Analysis and Commentary

We built a ‘brain’ from tiny silver wires. It learns in real time, more efficiently than computer-based AI

Analysis and Commentary

By Zdenka Kuncic, University of Sydney and Ruomin Zhu, University of Sydney

The world is infatuated with artificial intelligence (AI), and for good reason. AI systems can process vast quantities of data in a seemingly superhuman way.

However, current AI systems rely on computers running complex algorithms based on artificial neural networks. These use huge amounts of energy, and use even more energy if you are trying to work with data that changes in real time.

We are working on a completely new approach to “machine intelligence”. Instead of using artificial neural network software, we have developed a physical neural network in hardware that operates much more efficiently.

Our neural networks, made from silver nanowires, can learn on the fly to recognise handwritten numbers and memorise strings of digits. Our results are published in a new paper in Nature Communications, conducted with colleagues from the University of Sydney and the University of California, Los Angeles.

A random network of tiny wires

Using nanotechnology, we made networks of silver nanowires about one thousandth the width of a human hair. These nanowires naturally form a random network, much like the pile of sticks in a game of pick-up sticks.

The nanowires’ network structure looks a lot like the network of neurons in our brains. Our research is part of a field called neuromorphic computing, which aims to emulate the brain-like functionality of neurons and synapses in hardware.

A microscope photo showing a messy web of thin grey lines against a black background.Each nanowire is around one thousandth the width of a human hair, and together they form a random network that behaves much like the web of neurons in our brains. Zhu et al. / Nature Communications

Our nanowire networks display brain-like behaviours in response to electrical signals. External electrical signals cause changes in how electricity is transmitted at the points where nanowires intersect, which is similar to how biological synapses work.

There can be tens of thousands of synapse-like intersections in a typical nanowire network, which means the network can efficiently process and transmit information carried by electrical signals.

Learning and adapting in real time

In our study, we show that because nanowire networks can respond to signals that change in time, they can be used for online machine learning.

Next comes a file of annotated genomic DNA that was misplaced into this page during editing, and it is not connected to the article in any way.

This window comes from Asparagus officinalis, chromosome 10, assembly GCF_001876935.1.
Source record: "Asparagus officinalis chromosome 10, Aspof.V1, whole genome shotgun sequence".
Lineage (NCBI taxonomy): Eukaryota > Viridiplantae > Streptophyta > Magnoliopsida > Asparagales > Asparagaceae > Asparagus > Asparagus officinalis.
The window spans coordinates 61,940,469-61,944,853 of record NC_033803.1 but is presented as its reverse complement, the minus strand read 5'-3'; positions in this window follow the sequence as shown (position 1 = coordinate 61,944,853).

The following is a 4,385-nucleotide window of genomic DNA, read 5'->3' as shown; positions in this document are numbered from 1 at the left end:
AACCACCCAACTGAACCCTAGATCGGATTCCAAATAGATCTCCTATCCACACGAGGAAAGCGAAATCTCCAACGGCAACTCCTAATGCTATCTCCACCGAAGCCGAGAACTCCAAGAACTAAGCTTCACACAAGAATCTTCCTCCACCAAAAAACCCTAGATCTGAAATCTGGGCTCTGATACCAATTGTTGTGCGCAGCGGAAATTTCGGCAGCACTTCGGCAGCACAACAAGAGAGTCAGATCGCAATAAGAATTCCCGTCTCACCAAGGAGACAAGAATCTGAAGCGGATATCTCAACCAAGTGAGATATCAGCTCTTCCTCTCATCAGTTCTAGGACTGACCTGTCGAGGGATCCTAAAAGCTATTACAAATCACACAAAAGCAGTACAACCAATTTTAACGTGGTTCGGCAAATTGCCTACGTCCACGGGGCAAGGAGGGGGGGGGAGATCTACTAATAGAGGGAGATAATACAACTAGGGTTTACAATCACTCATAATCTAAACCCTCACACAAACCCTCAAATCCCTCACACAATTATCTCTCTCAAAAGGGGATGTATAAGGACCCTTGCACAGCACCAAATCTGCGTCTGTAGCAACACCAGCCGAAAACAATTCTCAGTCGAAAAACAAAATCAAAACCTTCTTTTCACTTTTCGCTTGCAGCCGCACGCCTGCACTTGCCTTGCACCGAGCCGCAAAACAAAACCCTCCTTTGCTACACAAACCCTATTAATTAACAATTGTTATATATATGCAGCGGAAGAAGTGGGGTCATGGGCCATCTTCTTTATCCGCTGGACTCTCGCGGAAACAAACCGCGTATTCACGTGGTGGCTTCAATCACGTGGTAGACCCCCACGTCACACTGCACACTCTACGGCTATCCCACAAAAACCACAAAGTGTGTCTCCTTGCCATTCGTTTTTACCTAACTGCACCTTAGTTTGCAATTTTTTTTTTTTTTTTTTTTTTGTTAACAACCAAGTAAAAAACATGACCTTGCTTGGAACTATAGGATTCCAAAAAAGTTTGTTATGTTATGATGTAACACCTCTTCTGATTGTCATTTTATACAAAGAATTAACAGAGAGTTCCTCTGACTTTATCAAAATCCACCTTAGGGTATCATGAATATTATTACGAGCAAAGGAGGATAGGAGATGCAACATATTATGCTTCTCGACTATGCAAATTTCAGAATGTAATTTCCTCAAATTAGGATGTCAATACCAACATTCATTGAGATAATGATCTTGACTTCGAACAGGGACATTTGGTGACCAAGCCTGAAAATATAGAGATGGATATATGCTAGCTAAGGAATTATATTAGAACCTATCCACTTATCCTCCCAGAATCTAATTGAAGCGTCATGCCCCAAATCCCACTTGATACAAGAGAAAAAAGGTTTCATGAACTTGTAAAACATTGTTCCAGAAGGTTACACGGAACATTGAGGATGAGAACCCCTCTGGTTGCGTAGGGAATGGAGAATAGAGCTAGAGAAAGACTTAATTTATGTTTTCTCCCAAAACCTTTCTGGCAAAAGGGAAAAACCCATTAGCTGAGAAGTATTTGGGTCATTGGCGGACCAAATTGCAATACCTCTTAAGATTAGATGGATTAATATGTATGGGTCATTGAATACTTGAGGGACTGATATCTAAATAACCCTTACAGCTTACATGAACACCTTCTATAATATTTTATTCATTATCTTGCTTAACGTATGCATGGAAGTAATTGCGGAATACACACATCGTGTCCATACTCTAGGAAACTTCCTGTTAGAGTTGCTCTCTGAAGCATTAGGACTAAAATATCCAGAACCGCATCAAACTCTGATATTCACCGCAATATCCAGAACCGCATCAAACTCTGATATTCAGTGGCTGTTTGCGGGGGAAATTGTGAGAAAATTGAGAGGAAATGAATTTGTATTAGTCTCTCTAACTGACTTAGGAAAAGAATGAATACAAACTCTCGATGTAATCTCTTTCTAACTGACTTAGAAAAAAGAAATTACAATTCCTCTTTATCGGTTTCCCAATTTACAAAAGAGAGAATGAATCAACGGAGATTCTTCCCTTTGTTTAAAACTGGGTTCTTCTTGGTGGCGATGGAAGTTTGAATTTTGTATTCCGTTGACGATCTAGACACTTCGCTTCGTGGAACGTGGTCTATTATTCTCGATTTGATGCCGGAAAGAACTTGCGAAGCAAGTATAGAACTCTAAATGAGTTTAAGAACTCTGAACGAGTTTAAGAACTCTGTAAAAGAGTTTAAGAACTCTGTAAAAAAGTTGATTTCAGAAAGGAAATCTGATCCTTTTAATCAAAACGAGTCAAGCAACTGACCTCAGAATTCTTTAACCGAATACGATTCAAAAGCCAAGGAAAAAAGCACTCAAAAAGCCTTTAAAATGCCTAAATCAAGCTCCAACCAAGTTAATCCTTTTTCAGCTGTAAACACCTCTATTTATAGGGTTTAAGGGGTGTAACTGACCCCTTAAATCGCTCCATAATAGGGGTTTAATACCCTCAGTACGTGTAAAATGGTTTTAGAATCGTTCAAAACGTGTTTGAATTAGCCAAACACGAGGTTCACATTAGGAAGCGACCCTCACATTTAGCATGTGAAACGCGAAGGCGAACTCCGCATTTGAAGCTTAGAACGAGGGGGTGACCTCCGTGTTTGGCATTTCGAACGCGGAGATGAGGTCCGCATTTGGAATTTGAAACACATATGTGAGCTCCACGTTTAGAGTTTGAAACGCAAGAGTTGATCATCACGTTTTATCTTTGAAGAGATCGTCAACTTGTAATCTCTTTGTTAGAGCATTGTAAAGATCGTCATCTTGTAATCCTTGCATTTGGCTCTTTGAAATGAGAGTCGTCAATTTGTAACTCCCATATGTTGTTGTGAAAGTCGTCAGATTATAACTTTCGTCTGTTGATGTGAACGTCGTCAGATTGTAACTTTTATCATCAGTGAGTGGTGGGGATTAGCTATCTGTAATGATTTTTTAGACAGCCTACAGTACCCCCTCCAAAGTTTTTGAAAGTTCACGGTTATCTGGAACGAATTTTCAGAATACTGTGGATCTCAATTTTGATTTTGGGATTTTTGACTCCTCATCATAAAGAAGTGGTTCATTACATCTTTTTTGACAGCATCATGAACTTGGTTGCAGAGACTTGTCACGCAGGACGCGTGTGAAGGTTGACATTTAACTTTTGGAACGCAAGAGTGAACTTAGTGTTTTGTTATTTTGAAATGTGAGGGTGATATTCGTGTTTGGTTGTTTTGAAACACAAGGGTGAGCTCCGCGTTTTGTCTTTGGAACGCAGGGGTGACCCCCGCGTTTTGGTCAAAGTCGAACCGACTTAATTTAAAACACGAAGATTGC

In conventional machine learning, data is fed into the system and processed in batches. In the online learning approach, we can introduce data to the system as a continuous stream in time.

With each new piece of data, the system learns and adapts in real time. It demonstrates “on the fly” learning, which we humans are good at but current AI systems are not.

The online learning approach enabled by our nanowire network is more efficient than conventional batch-based learning in AI applications.

In batch learning, a significant amount of memory is needed to process large datasets, and the system often needs to go through the same data multiple times to learn. This not only demands high computational resources but also consumes more energy overall.

Our online approach requires less memory as data is processed continuously. Moreover, our network learns from each data sample only once, significantly reducing energy use and making the process highly efficient.

Recognising and remembering numbers

We tested the nanowire network with a benchmark image recognition task using the MNIST dataset of handwritten digits.

The greyscale pixel values in the images were converted to electrical signals and fed into the network. After each digit sample, the network learned and refined its ability to recognise the patterns, displaying real-time learning.

A grid of handwritten digitsThe nanowire network learned to recognise handwritten numbers, a common benchmark for machine learning systems.
NIST / Wikimedia, CC BY-SA

Using the same learning method, we also tested the nanowire network with a memory task involving patterns of digits, much like the process of remembering a phone number. The network demonstrated an ability to remember previous digits in the pattern.

Overall, these tasks demonstrate the network’s potential for emulating brain-like learning and memory. Our work has so far only scratched the surface of what neuromorphic nanowire networks can do.The Conversation

Main picture: credit Zhu et al. / Nature Communications

Zdenka Kuncic, Professor of Physics, University of Sydney and Ruomin Zhu, PhD student, University of Sydney

This article is republished from The Conversation under a Creative Commons license. Read the original article.

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